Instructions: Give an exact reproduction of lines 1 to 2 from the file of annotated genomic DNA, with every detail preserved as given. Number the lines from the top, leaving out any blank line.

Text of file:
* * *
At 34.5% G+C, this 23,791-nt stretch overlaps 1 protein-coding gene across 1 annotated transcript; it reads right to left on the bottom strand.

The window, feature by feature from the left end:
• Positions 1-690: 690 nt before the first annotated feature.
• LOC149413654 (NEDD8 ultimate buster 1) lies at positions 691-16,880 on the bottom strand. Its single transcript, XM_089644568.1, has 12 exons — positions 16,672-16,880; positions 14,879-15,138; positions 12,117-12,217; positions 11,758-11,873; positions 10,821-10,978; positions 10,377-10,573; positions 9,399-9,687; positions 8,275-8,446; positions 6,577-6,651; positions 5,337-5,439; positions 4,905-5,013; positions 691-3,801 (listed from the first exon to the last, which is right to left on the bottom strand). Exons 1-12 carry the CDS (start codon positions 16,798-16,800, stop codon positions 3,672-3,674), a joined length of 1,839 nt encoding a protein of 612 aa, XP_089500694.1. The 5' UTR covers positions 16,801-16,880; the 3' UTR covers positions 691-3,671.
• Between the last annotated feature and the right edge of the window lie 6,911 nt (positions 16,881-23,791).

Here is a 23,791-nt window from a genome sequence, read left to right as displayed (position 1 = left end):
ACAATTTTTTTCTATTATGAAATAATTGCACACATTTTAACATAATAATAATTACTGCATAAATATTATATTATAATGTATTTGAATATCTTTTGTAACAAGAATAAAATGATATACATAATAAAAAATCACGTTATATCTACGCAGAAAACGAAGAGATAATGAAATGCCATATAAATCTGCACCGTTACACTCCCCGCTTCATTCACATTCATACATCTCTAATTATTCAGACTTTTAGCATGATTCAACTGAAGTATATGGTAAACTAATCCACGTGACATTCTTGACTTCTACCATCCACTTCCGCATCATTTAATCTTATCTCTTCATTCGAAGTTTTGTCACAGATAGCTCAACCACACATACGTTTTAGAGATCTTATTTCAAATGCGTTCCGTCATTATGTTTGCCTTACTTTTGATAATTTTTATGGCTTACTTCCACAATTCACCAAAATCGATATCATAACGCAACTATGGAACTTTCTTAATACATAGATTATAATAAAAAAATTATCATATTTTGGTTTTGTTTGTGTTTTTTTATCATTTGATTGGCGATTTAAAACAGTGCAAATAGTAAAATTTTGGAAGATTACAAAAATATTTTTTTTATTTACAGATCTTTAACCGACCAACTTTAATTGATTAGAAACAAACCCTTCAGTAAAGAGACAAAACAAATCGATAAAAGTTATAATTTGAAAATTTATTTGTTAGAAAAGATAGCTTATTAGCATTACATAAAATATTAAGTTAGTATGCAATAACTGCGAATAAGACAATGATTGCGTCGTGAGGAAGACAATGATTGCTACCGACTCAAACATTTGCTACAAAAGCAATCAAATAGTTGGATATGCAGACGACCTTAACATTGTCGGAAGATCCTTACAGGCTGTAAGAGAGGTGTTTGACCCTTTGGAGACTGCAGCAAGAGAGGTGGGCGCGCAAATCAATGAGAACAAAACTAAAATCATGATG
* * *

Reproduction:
At 34.5% G+C, this 23,791-nt stretch overlaps 1 protein-coding gene across 1 annotated transcript; it reads right to left on the bottom strand.

The window, feature by feature from the left end: